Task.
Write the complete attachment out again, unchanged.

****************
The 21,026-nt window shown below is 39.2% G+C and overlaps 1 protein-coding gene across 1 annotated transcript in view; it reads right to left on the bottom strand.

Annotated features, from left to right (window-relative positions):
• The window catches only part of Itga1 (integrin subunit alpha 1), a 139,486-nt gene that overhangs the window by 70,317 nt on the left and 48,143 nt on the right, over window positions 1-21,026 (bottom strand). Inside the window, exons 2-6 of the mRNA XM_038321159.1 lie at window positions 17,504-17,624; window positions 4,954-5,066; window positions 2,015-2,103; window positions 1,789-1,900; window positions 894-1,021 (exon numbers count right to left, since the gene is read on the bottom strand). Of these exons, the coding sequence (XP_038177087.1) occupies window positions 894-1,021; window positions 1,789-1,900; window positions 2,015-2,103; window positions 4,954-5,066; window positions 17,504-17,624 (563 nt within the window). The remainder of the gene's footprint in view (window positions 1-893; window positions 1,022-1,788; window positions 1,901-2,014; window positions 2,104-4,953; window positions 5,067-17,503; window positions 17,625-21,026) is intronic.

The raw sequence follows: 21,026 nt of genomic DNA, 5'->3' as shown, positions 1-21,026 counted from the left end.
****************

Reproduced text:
The 21,026-nt window shown below is 39.2% G+C and overlaps 1 protein-coding gene across 1 annotated transcript in view; it reads right to left on the bottom strand.

Annotated features, from left to right (window-relative positions):
• The window catches only part of Itga1 (integrin subunit alpha 1), a 139,486-nt gene that overhangs the window by 70,317 nt on the left and 48,143 nt on the right, over window positions 1-21,026 (bottom strand). Inside the window, exons 2-6 of the mRNA XM_038321159.1 lie at window positions 17,504-17,624; window positions 4,954-5,066; window positions 2,015-2,103; window positions 1,789-1,900; window positions 894-1,021 (exon numbers count right to left, since the gene is read on the bottom strand). Of these exons, the coding sequence (XP_038177087.1) occupies window positions 894-1,021; window positions 1,789-1,900; window positions 2,015-2,103; window positions 4,954-5,066; window positions 17,504-17,624 (563 nt within the window). The remainder of the gene's footprint in view (window positions 1-893; window positions 1,022-1,788; window positions 1,901-2,014; window positions 2,104-4,953; window positions 5,067-17,503; window positions 17,625-21,026) is intronic.

The raw sequence follows: 21,026 nt of genomic DNA, 5'->3' as shown, positions 1-21,026 counted from the left end.